Limited pathways

Żelisko, W., Kopeć, J. (2024). Limited pathways. Assessment of the capabilities and limitations of the Pathways Explorer in modelling net-zero. Instrat Working Paper 01/2024.

Preparing comprehensive plans for the transition towards net zero requires reliable tools facilitating the creation of easy-to-implement decarbonisation pathways in all sectors of the economy, including those hard to abate, such as transportation and industry.

Instrat has experience modelling energy systems, encompassing modules dedicated to heating, transportation, and a significant part of the industry, including the hydrogen economy. The results of this modelling work significantly impacted the Polish public debate and policies.

The decision to include Pathways Explorer (PathEx) – a web-based tool built by Brussels-based Climact – in our modelling toolbox was dictated by the aim to analyse and incorporate sectors that were not covered in sufficient detail in PyPSA-PL, our in-house model adapted from the global modelling community of PyPSA developers.

PathEx features a user-friendly interface for a model which performs simulations in real-time. PathEx’s architecture differs considerably from that of PyPSA-PL, and we intended to explore it in order to learn about the complexities of the transition scenarios for Poland and Europe.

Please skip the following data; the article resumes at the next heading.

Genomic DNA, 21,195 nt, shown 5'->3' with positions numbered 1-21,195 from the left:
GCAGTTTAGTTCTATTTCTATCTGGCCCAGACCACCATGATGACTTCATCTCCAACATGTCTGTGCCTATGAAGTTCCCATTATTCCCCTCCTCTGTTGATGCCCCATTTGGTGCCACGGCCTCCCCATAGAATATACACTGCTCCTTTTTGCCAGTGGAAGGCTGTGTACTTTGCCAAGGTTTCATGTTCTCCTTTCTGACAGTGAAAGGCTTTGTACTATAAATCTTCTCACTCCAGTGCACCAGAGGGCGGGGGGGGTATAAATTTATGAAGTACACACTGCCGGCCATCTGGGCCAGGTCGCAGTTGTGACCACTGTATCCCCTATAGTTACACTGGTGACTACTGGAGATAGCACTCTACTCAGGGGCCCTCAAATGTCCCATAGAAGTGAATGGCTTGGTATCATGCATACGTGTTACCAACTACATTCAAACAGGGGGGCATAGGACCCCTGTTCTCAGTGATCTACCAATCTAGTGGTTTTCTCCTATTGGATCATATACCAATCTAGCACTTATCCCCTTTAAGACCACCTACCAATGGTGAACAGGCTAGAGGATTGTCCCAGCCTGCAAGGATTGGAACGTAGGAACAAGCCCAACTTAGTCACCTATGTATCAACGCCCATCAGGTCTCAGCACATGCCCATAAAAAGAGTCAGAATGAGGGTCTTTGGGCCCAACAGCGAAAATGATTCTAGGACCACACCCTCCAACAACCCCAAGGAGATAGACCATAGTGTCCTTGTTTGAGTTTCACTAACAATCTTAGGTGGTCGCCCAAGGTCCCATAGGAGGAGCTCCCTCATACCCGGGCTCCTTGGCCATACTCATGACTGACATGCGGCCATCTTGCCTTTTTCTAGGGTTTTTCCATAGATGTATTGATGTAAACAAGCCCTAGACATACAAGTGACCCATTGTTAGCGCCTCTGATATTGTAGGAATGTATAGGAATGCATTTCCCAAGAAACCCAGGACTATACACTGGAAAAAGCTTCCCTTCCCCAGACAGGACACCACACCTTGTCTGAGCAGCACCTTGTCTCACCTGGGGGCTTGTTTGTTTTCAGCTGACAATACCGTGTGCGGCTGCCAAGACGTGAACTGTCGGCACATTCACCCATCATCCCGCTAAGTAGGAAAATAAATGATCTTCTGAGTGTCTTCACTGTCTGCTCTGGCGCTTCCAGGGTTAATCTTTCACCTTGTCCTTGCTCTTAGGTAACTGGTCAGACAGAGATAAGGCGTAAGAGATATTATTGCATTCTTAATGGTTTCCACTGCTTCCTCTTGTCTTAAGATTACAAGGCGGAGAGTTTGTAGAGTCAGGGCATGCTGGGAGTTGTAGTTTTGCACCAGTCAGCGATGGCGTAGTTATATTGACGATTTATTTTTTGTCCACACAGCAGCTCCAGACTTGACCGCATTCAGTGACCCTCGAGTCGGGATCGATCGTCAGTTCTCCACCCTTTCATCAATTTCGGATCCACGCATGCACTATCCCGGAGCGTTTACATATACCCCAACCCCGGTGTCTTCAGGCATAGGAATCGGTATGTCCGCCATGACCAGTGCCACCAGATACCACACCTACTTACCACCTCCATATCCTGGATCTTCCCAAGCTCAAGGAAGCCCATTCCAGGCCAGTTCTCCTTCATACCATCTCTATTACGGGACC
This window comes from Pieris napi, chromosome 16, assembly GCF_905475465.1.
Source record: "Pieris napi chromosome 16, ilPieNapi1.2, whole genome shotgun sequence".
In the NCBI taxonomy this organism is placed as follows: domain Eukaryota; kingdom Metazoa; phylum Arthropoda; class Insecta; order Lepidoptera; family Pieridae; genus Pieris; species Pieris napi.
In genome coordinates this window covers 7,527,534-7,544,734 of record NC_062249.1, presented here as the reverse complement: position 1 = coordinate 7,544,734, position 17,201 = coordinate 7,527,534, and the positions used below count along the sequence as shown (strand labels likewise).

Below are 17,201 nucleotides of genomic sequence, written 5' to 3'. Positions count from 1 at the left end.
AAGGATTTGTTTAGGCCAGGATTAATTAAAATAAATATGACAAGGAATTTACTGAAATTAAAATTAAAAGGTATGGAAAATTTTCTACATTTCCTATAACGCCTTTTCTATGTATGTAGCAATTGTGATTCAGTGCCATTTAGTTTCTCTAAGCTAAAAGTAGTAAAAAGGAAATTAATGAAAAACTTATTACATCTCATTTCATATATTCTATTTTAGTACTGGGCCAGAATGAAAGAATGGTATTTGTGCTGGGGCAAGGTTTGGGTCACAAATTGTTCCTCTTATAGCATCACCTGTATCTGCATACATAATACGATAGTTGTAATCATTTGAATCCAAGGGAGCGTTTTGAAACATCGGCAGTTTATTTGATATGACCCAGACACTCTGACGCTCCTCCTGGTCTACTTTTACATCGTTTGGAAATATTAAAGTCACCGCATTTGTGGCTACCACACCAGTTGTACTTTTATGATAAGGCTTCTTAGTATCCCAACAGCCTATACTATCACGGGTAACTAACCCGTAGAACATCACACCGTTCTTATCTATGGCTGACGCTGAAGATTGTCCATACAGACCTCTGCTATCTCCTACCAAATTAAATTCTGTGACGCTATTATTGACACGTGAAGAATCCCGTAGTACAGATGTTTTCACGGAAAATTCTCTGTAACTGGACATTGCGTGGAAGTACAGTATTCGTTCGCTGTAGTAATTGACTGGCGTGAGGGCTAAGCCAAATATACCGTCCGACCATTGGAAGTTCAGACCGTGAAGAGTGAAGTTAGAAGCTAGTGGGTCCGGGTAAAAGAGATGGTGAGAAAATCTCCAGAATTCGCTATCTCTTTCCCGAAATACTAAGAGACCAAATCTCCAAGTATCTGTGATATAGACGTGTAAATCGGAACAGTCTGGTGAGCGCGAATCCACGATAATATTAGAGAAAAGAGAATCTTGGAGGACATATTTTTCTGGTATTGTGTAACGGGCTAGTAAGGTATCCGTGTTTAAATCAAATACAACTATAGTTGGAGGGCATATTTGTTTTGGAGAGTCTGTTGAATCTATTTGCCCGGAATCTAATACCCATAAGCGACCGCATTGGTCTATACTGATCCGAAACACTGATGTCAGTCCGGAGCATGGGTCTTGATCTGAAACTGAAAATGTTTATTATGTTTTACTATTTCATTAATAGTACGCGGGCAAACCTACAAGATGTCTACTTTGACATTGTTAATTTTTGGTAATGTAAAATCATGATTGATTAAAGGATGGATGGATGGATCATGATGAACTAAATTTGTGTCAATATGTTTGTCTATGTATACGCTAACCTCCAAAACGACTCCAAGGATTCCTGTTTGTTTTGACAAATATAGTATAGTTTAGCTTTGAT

This publication is a follow-up to the one released by Instrat in January 2023, which contains more details about the tool and the exemplary energy transition pathways for Poland.

In this working paper, we focus on assessing the capacities and limitations of PathEx and presenting the results of our work with the tool. Despite its strengths, such as the speed of generating results or the detailed scope covering every major sector of the economy, we learned about some of the limitations of PathEx and thus decided not to employ it further in our work on transition scenarios. We encourage further work on fine-tuning the model and its underlying principles. However, we also advise Climact and other partner organisations to clearly disclaim that it is still a “work in progress”.

Skip to content